Mahatma Gandhi, born on October 2, 1869, met a sad end on January 30, 1948, when he was assassinated on his way to an evening prayer meeting in Delhi, India. He was shot to death by Nathuram Godse.
The Name “Mahatma”: Mahatma Gandhi was not born with the name “Mahatma.” The title “Mahatma” is a respectful term that translates to “great soul” in English. It was first used to refer to Gandhi by his friend, Paranjiran Mehta, in a letter written in 1909.
In his early years, Gandhi worked as a law clerk at an Indian firm, which was an important step in his career.
At the young age of thirteen, in 1883, Gandhi entered into marriage. Unfortunately, his first child, born when he was sixteen, survived only a few days.
Gandhi’s journey as a civil rights activist and activist for civil rights began in South Africa. His experiences there laid the foundation for his later work in India.
The first Indian family settled in Busoga, welcomed by the Kyabazinga of Busoga.
Despite his humble beginnings, he left an enduring legacy as an anti-colonial nationalist and political ethicist. His commitment to non-violent resistance played a key role in leading the successful campaign for India’s independence from British rule.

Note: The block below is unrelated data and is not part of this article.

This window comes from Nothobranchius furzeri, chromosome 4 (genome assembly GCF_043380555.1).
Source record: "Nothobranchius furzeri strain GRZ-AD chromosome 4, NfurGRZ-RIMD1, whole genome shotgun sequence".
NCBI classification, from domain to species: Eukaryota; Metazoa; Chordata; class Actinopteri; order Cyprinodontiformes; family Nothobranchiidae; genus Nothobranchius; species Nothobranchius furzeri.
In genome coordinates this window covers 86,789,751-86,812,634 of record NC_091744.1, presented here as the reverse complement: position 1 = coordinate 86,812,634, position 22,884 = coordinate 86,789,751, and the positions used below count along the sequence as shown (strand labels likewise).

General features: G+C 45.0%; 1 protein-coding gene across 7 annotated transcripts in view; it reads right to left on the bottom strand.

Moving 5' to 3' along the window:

Despite his later fame as a public figure, Gandhi suffered from severe stage fright. During a debate at the London Vegetarian Society, he was so shy that someone else had to read out his arguments on his behalf.
Gandhi’s life matched with a remarkable period in history. He was in London during the same time as the shameful Jack the Ripper murders, although his recreations were far removed from those dark events.
His will to amaze his ashes remains on the longest river and ends at the source of the Nile, where his shrine was constructed in memory of his love for black human rights defenders. The ashes have a strong bonding with the Indian community, and in the same spirit, God decided that the ash for the great man would end at the source of the Nile.